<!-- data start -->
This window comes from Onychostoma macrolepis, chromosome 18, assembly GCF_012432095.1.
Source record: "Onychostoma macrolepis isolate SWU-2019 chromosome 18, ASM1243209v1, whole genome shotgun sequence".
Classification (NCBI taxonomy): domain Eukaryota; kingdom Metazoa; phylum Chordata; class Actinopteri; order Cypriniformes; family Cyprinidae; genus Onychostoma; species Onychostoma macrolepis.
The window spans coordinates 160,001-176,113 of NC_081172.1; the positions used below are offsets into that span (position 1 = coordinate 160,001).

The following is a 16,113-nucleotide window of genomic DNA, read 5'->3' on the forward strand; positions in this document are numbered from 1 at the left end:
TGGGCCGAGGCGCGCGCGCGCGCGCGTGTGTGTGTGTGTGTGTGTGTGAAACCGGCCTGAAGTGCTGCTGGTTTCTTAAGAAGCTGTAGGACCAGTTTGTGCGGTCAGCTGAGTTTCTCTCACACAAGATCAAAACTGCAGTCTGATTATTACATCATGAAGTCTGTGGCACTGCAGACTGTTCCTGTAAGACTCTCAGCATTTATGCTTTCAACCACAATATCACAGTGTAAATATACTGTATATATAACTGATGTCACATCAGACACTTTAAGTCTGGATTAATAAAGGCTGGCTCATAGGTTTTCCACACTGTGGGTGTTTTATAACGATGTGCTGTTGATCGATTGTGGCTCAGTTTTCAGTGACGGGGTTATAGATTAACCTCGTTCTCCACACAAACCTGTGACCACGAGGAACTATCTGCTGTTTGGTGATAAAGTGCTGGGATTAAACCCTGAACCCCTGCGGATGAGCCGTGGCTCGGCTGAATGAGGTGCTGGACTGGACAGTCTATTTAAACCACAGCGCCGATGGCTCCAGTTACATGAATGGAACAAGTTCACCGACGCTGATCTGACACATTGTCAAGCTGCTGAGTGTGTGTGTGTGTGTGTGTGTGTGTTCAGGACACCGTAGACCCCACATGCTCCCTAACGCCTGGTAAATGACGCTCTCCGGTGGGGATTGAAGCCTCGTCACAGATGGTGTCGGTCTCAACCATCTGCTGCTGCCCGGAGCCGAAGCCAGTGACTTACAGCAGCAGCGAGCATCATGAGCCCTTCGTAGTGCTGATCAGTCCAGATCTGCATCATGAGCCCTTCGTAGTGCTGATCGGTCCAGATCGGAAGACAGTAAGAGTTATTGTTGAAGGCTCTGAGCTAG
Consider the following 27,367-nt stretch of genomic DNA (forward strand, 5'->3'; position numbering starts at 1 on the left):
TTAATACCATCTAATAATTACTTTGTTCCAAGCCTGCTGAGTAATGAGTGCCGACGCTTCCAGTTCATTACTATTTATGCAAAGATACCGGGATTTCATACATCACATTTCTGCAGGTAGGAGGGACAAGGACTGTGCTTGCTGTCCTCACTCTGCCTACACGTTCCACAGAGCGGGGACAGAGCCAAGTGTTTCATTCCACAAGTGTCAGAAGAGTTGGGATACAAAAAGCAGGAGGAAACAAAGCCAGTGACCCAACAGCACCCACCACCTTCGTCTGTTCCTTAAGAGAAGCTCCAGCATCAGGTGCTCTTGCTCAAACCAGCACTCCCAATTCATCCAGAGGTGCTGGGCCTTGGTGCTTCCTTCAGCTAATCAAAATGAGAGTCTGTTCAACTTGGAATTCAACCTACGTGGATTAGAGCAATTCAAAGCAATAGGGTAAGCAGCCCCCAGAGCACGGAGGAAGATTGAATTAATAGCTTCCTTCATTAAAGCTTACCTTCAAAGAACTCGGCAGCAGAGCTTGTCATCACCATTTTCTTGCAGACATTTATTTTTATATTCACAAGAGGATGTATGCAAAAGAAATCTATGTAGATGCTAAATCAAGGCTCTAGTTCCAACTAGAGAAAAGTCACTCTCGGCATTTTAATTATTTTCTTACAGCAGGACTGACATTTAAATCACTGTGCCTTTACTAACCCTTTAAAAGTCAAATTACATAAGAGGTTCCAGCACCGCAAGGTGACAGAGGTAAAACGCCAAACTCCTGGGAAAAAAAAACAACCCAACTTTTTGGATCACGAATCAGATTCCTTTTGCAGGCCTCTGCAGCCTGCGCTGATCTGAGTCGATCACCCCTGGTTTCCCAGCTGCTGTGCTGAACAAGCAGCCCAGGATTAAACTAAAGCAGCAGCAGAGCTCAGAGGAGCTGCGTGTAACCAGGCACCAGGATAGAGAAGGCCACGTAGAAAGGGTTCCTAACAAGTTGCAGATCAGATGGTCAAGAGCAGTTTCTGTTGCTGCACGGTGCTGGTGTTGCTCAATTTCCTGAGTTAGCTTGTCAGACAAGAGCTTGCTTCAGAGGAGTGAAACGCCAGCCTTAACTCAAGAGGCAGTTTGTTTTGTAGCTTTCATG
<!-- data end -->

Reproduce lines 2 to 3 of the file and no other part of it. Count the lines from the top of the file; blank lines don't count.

Source record: "Onychostoma macrolepis isolate SWU-2019 chromosome 18, ASM1243209v1, whole genome shotgun sequence".
Classification (NCBI taxonomy): domain Eukaryota; kingdom Metazoa; phylum Chordata; class Actinopteri; order Cypriniformes; family Cyprinidae; genus Onychostoma; species Onychostoma macrolepis.